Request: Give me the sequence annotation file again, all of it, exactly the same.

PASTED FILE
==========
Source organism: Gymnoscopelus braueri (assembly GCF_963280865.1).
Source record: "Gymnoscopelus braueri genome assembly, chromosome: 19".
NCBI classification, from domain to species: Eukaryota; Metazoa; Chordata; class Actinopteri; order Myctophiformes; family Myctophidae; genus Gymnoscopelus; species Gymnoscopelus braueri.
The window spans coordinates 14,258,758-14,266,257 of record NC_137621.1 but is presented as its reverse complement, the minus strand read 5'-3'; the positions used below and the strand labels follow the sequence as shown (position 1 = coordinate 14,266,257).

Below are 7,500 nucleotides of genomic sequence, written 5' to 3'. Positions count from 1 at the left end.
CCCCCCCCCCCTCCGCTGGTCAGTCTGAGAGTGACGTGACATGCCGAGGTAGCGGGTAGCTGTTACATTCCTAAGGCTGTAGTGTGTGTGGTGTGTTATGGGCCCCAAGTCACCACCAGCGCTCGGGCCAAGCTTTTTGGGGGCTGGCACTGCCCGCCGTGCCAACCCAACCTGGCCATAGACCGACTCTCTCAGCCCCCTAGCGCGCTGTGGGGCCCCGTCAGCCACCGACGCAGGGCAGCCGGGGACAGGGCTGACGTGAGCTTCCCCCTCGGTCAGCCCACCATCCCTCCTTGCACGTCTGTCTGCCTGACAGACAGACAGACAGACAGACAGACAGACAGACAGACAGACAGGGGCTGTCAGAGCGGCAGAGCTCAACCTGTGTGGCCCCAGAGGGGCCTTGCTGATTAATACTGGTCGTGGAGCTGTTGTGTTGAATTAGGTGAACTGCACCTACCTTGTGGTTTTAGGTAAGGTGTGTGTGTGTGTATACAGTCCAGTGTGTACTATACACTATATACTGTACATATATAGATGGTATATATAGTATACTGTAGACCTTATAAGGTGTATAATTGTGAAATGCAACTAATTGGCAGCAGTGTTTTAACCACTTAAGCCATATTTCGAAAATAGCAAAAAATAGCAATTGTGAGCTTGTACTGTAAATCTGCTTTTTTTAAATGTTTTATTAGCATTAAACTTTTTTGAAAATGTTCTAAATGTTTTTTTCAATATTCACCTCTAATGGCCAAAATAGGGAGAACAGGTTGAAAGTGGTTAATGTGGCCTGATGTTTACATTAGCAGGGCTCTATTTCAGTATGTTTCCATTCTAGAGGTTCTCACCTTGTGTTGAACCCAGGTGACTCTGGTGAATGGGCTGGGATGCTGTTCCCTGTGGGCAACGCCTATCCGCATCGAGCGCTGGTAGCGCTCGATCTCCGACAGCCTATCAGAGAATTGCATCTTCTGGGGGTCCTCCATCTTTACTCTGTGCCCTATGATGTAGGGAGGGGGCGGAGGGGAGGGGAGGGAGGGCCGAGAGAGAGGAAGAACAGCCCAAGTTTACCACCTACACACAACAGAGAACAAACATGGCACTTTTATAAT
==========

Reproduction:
Source organism: Gymnoscopelus braueri (assembly GCF_963280865.1).
Source record: "Gymnoscopelus braueri genome assembly, chromosome: 19".
NCBI classification, from domain to species: Eukaryota; Metazoa; Chordata; class Actinopteri; order Myctophiformes; family Myctophidae; genus Gymnoscopelus; species Gymnoscopelus braueri.
The window spans coordinates 14,258,758-14,266,257 of record NC_137621.1 but is presented as its reverse complement, the minus strand read 5'-3'; the positions used below and the strand labels follow the sequence as shown (position 1 = coordinate 14,266,257).

Below are 7,500 nucleotides of genomic sequence, written 5' to 3'. Positions count from 1 at the left end.
CCCCCCCCCCCTCCGCTGGTCAGTCTGAGAGTGACGTGACATGCCGAGGTAGCGGGTAGCTGTTACATTCCTAAGGCTGTAGTGTGTGTGGTGTGTTATGGGCCCCAAGTCACCACCAGCGCTCGGGCCAAGCTTTTTGGGGGCTGGCACTGCCCGCCGTGCCAACCCAACCTGGCCATAGACCGACTCTCTCAGCCCCCTAGCGCGCTGTGGGGCCCCGTCAGCCACCGACGCAGGGCAGCCGGGGACAGGGCTGACGTGAGCTTCCCCCTCGGTCAGCCCACCATCCCTCCTTGCACGTCTGTCTGCCTGACAGACAGACAGACAGACAGACAGACAGACAGACAGACAGACAGGGGCTGTCAGAGCGGCAGAGCTCAACCTGTGTGGCCCCAGAGGGGCCTTGCTGATTAATACTGGTCGTGGAGCTGTTGTGTTGAATTAGGTGAACTGCACCTACCTTGTGGTTTTAGGTAAGGTGTGTGTGTGTGTATACAGTCCAGTGTGTACTATACACTATATACTGTACATATATAGATGGTATATATAGTATACTGTAGACCTTATAAGGTGTATAATTGTGAAATGCAACTAATTGGCAGCAGTGTTTTAACCACTTAAGCCATATTTCGAAAATAGCAAAAAATAGCAATTGTGAGCTTGTACTGTAAATCTGCTTTTTTTAAATGTTTTATTAGCATTAAACTTTTTTGAAAATGTTCTAAATGTTTTTTTCAATATTCACCTCTAATGGCCAAAATAGGGAGAACAGGTTGAAAGTGGTTAATGTGGCCTGATGTTTACATTAGCAGGGCTCTATTTCAGTATGTTTCCATTCTAGAGGTTCTCACCTTGTGTTGAACCCAGGTGACTCTGGTGAATGGGCTGGGATGCTGTTCCCTGTGGGCAACGCCTATCCGCATCGAGCGCTGGTAGCGCTCGATCTCCGACAGCCTATCAGAGAATTGCATCTTCTGGGGGTCCTCCATCTTTACTCTGTGCCCTATGATGTAGGGAGGGGGCGGAGGGGAGGGGAGGGAGGGCCGAGAGAGAGGAAGAACAGCCCAAGTTTACCACCTACACACAACAGAGAACAAACATGGCACTTTTATAAT